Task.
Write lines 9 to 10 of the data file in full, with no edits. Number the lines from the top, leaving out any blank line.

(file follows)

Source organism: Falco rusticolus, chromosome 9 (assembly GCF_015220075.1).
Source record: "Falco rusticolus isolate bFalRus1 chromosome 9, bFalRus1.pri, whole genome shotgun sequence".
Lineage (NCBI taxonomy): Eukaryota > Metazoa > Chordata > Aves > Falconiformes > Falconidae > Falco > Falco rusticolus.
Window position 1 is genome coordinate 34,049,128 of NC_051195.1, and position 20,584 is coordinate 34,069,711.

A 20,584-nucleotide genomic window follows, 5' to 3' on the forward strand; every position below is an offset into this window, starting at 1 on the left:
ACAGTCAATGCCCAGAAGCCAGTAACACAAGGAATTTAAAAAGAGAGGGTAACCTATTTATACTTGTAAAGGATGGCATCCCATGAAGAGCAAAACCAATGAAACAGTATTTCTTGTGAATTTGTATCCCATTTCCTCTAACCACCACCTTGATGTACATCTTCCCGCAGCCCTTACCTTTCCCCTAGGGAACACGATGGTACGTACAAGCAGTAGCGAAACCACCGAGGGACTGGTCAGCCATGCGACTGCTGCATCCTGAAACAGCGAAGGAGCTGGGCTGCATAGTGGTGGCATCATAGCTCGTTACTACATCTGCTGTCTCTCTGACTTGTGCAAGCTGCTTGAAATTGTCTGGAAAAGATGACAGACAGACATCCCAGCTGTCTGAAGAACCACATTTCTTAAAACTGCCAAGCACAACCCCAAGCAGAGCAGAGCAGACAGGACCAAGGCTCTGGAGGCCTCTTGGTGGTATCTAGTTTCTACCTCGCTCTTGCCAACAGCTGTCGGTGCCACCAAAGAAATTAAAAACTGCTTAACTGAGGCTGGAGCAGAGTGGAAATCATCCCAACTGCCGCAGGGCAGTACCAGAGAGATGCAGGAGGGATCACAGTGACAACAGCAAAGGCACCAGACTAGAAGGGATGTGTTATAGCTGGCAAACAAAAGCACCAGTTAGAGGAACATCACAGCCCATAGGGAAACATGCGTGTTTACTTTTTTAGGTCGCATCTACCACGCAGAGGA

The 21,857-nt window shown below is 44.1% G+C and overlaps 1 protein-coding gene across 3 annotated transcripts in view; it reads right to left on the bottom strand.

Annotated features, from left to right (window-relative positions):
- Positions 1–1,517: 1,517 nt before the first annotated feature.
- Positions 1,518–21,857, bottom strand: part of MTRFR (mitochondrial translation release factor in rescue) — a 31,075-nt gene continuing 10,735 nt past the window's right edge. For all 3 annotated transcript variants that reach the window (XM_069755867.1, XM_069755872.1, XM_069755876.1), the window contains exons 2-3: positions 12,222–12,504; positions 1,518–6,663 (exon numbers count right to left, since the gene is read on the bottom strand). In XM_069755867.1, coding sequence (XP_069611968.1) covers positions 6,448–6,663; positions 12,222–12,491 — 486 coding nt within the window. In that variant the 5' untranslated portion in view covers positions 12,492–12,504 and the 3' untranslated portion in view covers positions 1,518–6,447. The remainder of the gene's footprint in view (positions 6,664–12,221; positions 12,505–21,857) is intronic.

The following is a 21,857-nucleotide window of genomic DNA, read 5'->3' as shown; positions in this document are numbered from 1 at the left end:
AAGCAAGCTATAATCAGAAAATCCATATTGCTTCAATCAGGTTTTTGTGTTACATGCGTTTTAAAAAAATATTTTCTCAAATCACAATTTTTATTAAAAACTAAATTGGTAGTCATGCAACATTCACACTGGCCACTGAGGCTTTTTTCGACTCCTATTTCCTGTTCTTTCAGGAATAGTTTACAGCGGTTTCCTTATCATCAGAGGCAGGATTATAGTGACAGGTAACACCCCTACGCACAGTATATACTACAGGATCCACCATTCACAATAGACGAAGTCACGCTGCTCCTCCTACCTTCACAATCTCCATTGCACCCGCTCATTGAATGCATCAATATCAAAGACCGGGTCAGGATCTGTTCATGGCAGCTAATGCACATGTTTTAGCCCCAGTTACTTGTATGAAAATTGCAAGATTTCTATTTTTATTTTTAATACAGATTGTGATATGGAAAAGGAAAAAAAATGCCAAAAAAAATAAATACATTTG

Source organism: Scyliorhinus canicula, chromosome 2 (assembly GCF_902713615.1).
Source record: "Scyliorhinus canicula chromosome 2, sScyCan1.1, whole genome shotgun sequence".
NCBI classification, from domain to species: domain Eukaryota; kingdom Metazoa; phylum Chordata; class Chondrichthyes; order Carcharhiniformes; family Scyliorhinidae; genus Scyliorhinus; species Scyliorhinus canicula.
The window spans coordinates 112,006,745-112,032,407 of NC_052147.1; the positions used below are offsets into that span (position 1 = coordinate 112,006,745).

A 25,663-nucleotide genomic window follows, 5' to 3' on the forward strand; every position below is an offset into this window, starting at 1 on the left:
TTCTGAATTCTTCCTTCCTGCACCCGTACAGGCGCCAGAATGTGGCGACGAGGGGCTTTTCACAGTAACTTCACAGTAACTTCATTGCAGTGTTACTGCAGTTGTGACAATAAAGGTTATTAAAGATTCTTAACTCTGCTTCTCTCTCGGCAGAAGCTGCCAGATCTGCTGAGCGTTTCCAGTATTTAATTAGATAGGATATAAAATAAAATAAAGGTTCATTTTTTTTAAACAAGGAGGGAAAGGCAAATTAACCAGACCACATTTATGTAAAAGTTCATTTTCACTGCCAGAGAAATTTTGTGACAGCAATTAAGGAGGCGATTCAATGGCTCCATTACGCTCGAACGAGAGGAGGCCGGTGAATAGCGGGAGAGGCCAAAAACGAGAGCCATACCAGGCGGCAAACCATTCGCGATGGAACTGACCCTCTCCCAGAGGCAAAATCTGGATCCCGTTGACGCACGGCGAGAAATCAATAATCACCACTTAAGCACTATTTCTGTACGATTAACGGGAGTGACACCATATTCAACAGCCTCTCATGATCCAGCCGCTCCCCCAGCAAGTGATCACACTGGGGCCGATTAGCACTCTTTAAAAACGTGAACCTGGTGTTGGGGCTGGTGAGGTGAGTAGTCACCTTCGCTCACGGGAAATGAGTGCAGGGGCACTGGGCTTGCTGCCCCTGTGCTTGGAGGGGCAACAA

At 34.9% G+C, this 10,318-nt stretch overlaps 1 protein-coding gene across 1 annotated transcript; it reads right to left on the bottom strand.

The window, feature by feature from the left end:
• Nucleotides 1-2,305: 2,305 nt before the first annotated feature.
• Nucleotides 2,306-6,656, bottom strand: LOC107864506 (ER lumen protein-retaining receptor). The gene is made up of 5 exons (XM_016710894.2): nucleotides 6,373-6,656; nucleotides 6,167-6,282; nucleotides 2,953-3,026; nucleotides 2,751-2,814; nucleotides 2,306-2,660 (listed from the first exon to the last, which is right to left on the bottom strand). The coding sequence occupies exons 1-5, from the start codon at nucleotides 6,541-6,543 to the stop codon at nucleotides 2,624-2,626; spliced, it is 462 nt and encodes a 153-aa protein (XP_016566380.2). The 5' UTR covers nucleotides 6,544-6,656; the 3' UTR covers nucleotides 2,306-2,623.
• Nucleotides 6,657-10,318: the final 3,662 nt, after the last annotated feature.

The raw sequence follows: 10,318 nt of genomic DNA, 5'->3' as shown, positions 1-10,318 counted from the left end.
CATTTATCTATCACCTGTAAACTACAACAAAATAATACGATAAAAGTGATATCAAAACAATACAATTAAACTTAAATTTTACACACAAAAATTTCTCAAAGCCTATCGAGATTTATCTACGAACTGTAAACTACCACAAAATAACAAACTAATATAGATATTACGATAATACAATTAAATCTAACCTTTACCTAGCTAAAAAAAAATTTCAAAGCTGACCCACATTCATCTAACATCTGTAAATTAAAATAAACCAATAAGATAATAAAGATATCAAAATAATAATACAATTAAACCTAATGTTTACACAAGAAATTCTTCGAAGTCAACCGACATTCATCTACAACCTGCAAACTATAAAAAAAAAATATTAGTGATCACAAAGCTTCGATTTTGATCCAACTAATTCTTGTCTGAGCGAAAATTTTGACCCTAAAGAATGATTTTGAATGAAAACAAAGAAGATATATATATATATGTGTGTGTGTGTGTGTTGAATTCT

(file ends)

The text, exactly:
- Positions 1–1,517: 1,517 nt before the first annotated feature.
- Positions 1,518–21,857, bottom strand: part of MTRFR (mitochondrial translation release factor in rescue) — a 31,075-nt gene continuing 10,735 nt past the window's right edge. For all 3 annotated transcript variants that reach the window (XM_069755867.1, XM_069755872.1, XM_069755876.1), the window contains exons 2-3: positions 12,222–12,504; positions 1,518–6,663 (exon numbers count right to left, since the gene is read on the bottom strand). In XM_069755867.1, coding sequence (XP_069611968.1) covers positions 6,448–6,663; positions 12,222–12,491 — 486 coding nt within the window. In that variant the 5' untranslated portion in view covers positions 12,492–12,504 and the 3' untranslated portion in view covers positions 1,518–6,447. The remainder of the gene's footprint in view (positions 6,664–12,221; positions 12,505–21,857) is intronic.